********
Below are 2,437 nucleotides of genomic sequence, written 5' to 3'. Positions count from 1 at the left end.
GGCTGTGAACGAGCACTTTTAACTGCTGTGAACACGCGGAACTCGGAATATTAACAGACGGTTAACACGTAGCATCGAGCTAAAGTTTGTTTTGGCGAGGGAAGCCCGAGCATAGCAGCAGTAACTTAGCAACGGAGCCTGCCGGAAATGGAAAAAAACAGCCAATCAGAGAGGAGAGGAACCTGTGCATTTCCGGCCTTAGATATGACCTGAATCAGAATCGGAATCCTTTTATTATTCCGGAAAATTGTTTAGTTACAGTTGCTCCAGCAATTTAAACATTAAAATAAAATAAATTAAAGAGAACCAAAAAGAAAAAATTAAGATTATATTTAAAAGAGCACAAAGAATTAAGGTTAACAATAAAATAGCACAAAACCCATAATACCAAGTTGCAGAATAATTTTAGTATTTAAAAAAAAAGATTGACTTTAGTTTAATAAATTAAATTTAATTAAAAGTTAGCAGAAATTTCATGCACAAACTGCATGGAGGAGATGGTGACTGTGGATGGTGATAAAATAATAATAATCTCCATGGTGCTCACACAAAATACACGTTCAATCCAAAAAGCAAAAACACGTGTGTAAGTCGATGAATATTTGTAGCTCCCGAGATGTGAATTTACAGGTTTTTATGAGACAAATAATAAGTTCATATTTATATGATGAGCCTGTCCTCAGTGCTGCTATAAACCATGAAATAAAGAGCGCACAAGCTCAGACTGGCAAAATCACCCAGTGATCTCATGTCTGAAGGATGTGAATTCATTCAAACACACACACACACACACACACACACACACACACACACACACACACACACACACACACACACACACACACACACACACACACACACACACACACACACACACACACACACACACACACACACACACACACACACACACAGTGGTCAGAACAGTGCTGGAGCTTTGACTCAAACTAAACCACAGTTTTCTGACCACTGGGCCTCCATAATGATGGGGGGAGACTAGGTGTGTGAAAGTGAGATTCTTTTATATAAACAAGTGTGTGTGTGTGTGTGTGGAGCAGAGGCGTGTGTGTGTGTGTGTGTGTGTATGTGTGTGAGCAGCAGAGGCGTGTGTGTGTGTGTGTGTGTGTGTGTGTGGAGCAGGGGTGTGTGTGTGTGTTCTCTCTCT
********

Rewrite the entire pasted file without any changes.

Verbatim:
Below are 2,437 nucleotides of genomic sequence, written 5' to 3'. Positions count from 1 at the left end.
GGCTGTGAACGAGCACTTTTAACTGCTGTGAACACGCGGAACTCGGAATATTAACAGACGGTTAACACGTAGCATCGAGCTAAAGTTTGTTTTGGCGAGGGAAGCCCGAGCATAGCAGCAGTAACTTAGCAACGGAGCCTGCCGGAAATGGAAAAAAACAGCCAATCAGAGAGGAGAGGAACCTGTGCATTTCCGGCCTTAGATATGACCTGAATCAGAATCGGAATCCTTTTATTATTCCGGAAAATTGTTTAGTTACAGTTGCTCCAGCAATTTAAACATTAAAATAAAATAAATTAAAGAGAACCAAAAAGAAAAAATTAAGATTATATTTAAAAGAGCACAAAGAATTAAGGTTAACAATAAAATAGCACAAAACCCATAATACCAAGTTGCAGAATAATTTTAGTATTTAAAAAAAAAGATTGACTTTAGTTTAATAAATTAAATTTAATTAAAAGTTAGCAGAAATTTCATGCACAAACTGCATGGAGGAGATGGTGACTGTGGATGGTGATAAAATAATAATAATCTCCATGGTGCTCACACAAAATACACGTTCAATCCAAAAAGCAAAAACACGTGTGTAAGTCGATGAATATTTGTAGCTCCCGAGATGTGAATTTACAGGTTTTTATGAGACAAATAATAAGTTCATATTTATATGATGAGCCTGTCCTCAGTGCTGCTATAAACCATGAAATAAAGAGCGCACAAGCTCAGACTGGCAAAATCACCCAGTGATCTCATGTCTGAAGGATGTGAATTCATTCAAACACACACACACACACACACACACACACACACACACACACACACACACACACACACACACACACACACACACACACACACACACACACACACACACACACACACACACACACACACACACACACACACACACACACACAGTGGTCAGAACAGTGCTGGAGCTTTGACTCAAACTAAACCACAGTTTTCTGACCACTGGGCCTCCATAATGATGGGGGGAGACTAGGTGTGTGAAAGTGAGATTCTTTTATATAAACAAGTGTGTGTGTGTGTGTGTGGAGCAGAGGCGTGTGTGTGTGTGTGTGTGTGTATGTGTGTGAGCAGCAGAGGCGTGTGTGTGTGTGTGTGTGTGTGTGTGTGGAGCAGGGGTGTGTGTGTGTGTTCTCTCTCT